Gary Numan, Kanga: O2 Academy, Liverpool

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Gary Numan

Gary Numan rammed the O2 for a Liverpool masterclass, Getintothis’ Banjo was there with the faithful for this epic gig.

The last time we saw Gary Numan in Liverpool was in March last year, in support of his excellent Savage album.

This time he is back on stage, not to promote a new album, but to celebrate 40 years of releasing music under his own name.

Instead of a new album, Numan has reissued his seminal albums Replicas and The Pleasure Principle as extended/expanded versions, plumped up with radio sessions and demos, under the banner of First Recordings.

As such, Numan feels free to draw upon this 40 year career and to choose highlights from it as he sees fit. This, for Numan fans of all ages, is a good thing and we are treated to a best of set that makes it perfectly clear just how far his influence has spread during those four decades.

After an initial massive rush of fame that saw Numan presented as the face of the future, there followed a downward slope that could well have seen him written off as someone who ushered the 80s into being but then was unable to keep up.

But a rebirth was on the horizon.  The electro scene of the late 80s revered the music Numan made, as did industrial titans like Nine Inch Nails and Marilyn Manson.

Numan capitalized on this, released his best music in years and hit the road.

It is this path that brings Numan back to Liverpool for the 3rd time in three years, his energy and commitment to his art showing no signs of dissipating in his 60s.

Once again, The Academy is rammed!  Even before the support act has finished, there are people bumping into each other from the front to the back.  His audience, the Numanoids who have supported him throughout his career, will always show up in huge numbers, although they have long stopped dressing like their hero.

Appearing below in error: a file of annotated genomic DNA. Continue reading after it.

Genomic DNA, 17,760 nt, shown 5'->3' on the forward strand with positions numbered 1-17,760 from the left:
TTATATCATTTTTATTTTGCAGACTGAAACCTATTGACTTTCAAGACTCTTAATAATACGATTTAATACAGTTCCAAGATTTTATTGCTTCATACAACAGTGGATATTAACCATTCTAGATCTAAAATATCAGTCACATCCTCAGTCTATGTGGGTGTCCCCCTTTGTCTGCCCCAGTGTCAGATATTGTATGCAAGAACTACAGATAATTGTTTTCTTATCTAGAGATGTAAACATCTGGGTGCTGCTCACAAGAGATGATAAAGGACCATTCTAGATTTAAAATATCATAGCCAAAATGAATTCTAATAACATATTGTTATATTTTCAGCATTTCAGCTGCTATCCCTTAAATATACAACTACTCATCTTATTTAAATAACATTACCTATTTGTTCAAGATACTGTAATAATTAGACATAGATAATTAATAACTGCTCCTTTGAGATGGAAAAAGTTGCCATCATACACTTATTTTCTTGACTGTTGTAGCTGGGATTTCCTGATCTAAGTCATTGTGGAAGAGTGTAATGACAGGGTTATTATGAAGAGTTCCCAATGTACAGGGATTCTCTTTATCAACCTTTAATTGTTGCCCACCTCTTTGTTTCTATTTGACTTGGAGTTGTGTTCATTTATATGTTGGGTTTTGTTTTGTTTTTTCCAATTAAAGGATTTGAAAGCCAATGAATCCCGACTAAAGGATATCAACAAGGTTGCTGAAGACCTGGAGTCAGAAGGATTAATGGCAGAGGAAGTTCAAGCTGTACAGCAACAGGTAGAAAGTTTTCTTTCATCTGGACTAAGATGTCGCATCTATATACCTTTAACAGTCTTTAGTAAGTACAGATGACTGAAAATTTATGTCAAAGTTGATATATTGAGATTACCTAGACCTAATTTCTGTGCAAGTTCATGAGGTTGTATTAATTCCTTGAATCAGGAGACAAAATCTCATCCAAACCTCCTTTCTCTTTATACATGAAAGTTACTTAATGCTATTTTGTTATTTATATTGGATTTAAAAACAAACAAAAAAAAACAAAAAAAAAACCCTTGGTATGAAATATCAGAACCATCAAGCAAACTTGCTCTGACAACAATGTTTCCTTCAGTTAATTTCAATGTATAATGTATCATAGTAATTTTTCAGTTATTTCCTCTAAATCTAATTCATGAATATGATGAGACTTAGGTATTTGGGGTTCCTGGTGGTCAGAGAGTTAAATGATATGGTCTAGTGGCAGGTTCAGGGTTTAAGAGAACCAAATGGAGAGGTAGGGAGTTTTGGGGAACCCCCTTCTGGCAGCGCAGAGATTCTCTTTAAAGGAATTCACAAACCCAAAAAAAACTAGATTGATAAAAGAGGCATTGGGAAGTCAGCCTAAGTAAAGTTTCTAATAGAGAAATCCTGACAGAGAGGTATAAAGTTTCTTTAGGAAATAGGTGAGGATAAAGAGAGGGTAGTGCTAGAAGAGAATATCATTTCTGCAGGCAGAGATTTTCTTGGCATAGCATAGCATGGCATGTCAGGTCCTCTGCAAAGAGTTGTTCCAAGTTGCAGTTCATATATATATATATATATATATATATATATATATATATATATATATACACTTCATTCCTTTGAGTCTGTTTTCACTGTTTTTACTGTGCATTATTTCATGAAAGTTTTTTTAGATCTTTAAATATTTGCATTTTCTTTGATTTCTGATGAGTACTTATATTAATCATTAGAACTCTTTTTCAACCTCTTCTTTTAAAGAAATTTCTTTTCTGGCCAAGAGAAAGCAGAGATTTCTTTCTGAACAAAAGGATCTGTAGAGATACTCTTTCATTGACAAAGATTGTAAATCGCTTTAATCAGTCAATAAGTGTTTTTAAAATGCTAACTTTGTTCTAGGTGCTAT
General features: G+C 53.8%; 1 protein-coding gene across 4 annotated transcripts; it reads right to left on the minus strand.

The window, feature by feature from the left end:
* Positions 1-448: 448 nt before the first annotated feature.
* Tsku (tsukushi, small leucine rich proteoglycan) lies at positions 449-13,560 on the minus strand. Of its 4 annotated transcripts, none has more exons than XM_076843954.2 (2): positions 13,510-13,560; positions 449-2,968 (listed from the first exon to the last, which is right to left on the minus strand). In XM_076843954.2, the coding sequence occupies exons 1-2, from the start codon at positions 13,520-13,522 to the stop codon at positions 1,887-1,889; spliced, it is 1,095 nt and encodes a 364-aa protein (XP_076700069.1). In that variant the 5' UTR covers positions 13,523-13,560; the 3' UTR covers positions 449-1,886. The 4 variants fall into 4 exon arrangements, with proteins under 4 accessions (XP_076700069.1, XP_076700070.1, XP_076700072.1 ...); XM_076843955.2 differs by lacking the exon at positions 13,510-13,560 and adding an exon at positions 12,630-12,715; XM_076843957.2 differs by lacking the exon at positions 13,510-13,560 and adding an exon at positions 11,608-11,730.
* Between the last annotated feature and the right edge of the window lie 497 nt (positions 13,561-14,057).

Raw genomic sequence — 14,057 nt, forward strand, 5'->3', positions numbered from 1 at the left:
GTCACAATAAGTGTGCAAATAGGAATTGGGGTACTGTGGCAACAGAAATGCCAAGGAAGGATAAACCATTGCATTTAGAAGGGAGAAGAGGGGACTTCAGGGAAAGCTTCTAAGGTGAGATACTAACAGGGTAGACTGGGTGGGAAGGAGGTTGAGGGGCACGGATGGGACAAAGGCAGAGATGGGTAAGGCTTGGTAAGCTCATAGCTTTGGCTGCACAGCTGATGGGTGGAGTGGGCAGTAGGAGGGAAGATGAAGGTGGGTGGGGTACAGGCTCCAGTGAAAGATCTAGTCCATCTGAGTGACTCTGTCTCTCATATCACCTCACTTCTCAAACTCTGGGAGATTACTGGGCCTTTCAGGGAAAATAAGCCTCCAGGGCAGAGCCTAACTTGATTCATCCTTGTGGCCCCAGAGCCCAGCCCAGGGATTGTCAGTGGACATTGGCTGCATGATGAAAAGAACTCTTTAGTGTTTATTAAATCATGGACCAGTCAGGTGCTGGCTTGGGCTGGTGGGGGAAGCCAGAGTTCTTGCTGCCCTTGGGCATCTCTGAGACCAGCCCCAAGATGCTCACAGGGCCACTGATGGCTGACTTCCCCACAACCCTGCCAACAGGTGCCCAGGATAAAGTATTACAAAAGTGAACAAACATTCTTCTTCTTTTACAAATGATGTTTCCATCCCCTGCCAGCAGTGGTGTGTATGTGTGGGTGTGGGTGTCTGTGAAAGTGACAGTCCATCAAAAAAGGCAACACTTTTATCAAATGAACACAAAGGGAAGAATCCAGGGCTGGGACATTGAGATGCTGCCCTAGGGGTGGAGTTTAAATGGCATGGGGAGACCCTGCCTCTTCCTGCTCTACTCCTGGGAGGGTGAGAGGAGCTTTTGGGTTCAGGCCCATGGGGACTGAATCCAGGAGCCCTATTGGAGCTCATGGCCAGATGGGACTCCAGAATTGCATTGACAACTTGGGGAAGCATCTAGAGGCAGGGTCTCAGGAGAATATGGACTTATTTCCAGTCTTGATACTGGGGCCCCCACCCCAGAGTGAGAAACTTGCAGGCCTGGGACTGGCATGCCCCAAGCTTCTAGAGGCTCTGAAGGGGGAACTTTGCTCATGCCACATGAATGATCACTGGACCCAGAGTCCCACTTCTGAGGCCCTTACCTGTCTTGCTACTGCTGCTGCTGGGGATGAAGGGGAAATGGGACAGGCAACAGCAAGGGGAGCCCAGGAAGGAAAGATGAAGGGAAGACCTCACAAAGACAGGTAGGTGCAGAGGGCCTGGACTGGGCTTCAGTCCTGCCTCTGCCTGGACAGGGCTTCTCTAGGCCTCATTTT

Tonight’s support is Kanga, who is throwing some impressive shapes on stage.  She looks good on stage, but the sound is terrible, at least where we’re standing, all muffled and quiet.

What we can hear is right for a Gary Numan support slot, a set of industrial tinged electro, but it’s hard to hear what is actually going on.  The lights on the stage look good, but is is hard to see Kanga as well as hear her.

The lack of a spotlight on her is a good enough metaphor for her set tonight, it’s hard to know what to focus on or single anything out.

We do get the feeling we’re being harsh on her though and we would go out of our way to see her again in a different venue.  We have a feeling she may impress with a better sound and set up.

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While we are waiting for Numan to appear, a message is displayed on the huge screen that takes up the back of the stage, advertising a paid subscription to his fan club.  These are interesting times for artists and the search for a way to support them in these times of dwindling record sales.

A huge roar greets the band as they take the stage, doubling in volume as Numan walks on a few seconds behind them.

The opening song is an epic version of My Name is Ruin, sounding huge and powerful tonight.  Numan is a born performer and immediately starts adopting dramatic stances like a born performer.  And that is what he has become; gone is the little boy lost look from his early gigs, replaced by a seasoned road warrior and master of his craft.